We all walk ancientrails. Welcome to the journey.

The Daily

Midsommar                                                                 Moon of the Summer Solstice

20170423_090148Jon and the grandkids took off yesterday for the Great Sand Dunes National Park, Mesa Verde and the Dinosaur National Monument. Sounds like a great summer vacation to me. Kate leaves Thursday morning for her 55th! high school reunion in Nevada, Iowa. She’ll fly into Minneapolis, pick up a rental and drive down to Nevada with her sister Anne who also has a reunion the same day. That leaves me here with Rigel, Gertie and Kepler until next Tuesday. Batchin’ it as the old lingo suggested.

Reimagining work is underway. Yesterday I went through Ancientrails and copied posts related to it into a Word file. 200,000 words. That will take a while to wade through. I’m considering printing it out, around 400 pages worth, so I can work with it more easily. After I’ve revisited my earlier work, dug out all the file folders and examined my Reimaging bookshelf carefully, an outline will be the next step, then a research plan to support the outline. A timeline will come, too, I suppose; but, my writing timelines have a way of being wrong. Still, the discipline of having one is good, so I’ll make one.

Any day the Sun will return to shineIt’s been hot here, but the normal summer sort of hot, not the cringe worthy temperature spikes of other spots. A friend from Tucson posted their 5 day forecast on facebook the other day. The lows in that forecast were higher than our highs. It’s not so bad here. And, it turns out, dry heat is more bearable than the moist heat of a Minnesota summer, even at a higher temperature.

Tonight I have kabbalah, tomorrow the far more mundane 90,000 mile service for our Rav4 after I take Kate to the airport for her trip. Mussar at 1pm. Then, a quiet house until Tuesday.

 

 

Blogged

Beltane                                                                            Moon of the Summer Solstice

bloggingYou may not know I have a second blog, ancientrailsgreatwheel.com. I plan to post on it regularly now, on Sunday mornings. It’s a blog focused on the great work, on reimagining faith, on climate change, all related in my world. Give it a look if you’re interested.

I know, blogging is so last millennia, right? Still, I got started back in 2005 with the help of buddy Bill Schmidt and just haven’t been able to stop, anachronistic as it may be. There are, right below me in fact (in the garage), shelves full of journals I’ve kept over the years, handwritten. It’s a habit of long standing and the work here continues it though with the added implication of readers.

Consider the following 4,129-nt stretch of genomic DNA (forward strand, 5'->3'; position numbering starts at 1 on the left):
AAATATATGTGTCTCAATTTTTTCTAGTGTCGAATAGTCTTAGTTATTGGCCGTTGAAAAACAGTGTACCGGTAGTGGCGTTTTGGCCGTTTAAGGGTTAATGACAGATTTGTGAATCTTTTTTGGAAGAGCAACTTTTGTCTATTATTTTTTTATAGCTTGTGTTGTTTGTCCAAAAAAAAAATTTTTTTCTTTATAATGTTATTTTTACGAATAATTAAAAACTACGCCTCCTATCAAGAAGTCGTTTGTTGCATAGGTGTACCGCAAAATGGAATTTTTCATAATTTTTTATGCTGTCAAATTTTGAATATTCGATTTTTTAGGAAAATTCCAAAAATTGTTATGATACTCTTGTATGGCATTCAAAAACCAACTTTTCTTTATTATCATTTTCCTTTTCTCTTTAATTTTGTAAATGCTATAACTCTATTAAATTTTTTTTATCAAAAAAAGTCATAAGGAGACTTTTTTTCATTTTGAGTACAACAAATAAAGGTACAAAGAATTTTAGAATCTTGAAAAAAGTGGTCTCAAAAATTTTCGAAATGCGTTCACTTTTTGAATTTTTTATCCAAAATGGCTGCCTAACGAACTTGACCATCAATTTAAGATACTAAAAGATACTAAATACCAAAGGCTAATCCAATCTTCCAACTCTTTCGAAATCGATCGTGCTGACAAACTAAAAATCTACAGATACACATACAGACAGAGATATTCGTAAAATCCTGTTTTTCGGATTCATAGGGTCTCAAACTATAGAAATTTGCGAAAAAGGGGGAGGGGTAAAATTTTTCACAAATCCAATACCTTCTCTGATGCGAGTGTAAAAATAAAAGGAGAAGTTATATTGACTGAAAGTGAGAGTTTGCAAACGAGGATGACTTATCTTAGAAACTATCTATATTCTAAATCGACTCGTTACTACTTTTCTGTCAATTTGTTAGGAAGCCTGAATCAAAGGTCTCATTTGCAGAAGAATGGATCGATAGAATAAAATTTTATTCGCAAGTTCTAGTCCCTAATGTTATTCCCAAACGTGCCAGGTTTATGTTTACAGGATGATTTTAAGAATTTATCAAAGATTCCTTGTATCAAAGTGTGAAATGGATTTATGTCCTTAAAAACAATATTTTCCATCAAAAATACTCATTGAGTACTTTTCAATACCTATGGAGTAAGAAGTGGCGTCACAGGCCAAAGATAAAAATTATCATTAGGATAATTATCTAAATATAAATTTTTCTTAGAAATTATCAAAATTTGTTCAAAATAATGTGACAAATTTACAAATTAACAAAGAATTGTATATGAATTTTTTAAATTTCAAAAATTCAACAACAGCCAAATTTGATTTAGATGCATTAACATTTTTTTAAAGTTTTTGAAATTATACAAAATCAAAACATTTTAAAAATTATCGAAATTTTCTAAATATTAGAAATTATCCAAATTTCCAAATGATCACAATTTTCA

blogging (1)These are bread crumbs, usually no more than that, of the predilections I have, of the circumstances of my life. I say I  do it for the grandkids or for folks I know, but really I do it for myself, to have a chance to speak out loud, to be able to follow my own life. So much of our daily life disappears (and probably should) under the onward spiral of time, but I find it interesting to know what June 18th in 2006 or 2010 was like for me.

Anyhow, like I told Rabbi Jamie last week, I don’t think I’m going anywhere, not away from Beth Evergreen or from ancientrails. So if you’re interested, you know where to find these fragments of my story.

Enchanting, My Dear

Beltane                                                                       Moon of the Summer Solstice

first draftWith the first draft of Superior Wolf finished I’m taking this week to do various tasks up in the loft that I’ve deferred. Gonna hang some art, rearrange some (by categories like Latin American, contemporary, Asian) and bring order to some of my disorganized book shelves. I want to get some outside work in, too, maybe get back to limbing and do some stump cutting, check out nurseries for lilac bushes.

After taking advantage of the weekend to do the hike at Staunton, some slower treadmill work in the afternoon, then two sessions on Sunday, both on the treadmill, one faster, one slower, I got to 11,000 plus steps on Saturday as I said and 9,745 on Sunday. I believe once I go back to my personal trainer, in six weeks or so, I’ll be able to hit the 10,000 target regularly and get my resistance work done, too. Feels like I’m moving past the knee surgery, not fully past it yet, but well on the road.

forest and soulEven so, reimagining is beginning to exert a centripetal force on my thinking, book purchasing, day to day. For example, last night as I went to sleep a cool breeze blew in from the north across my bare arms and shoulder. It was the night itself caressing me. I went from there to the sun’s warm caresses on a late spring day. The embrace of the ocean or a lake or a stream. The support given to our daily walking by the surface of mother earth. The uplift we experience on Shadow Mountain, 8,800 feet above sea level. These are tactile realities, often felt (0r their equivalent).

Now, imagine that we stop, take a moment and feel them, as I now feel the attraction gravity affords me while sitting here, writing this. It keeps me grounded, able to stay in place.

febheadNext, eliminate the metaphorical. If we do that, we can immediately jump into a holy moment, a moment when the bonds that tie us to grandmother earth are not figurative, but real. The breeze on my bare arms and shoulders is her embrace. The sun on my face, penetrating my body, is him in direct relationship with me, reaching across 93 million miles, warming me. The ocean or the lake or the pond or the stream cools me, refreshes me, hydrates me, acts of chesed, loving-kindness, from the universe in which we live and move and have our being.

This kind of reframing, reenchanting, helps us reimagine faith, a faith that does not require texts or institutions, just the opening of ourselves to the mystery and magic that are our literal birthright.

 

 

After

Beltane                                                                              Moon of the Summer Solstice

resilience-Disaster-risk-reduction-Climate-Change-Adaptation-guide-englishAnother short trough of time where work here will focus on moving, rearranging, hanging.

Decompressing after finishing a long project starts now.  The joy of holding the weight of the manuscript in my hand as I passed it to Kate, always my first reader, pleases me in a deep way. Superior Wolf is the first work I’ve finished in Colorado, on Shadow Mountain, yet its bones are deeply Minnesotan.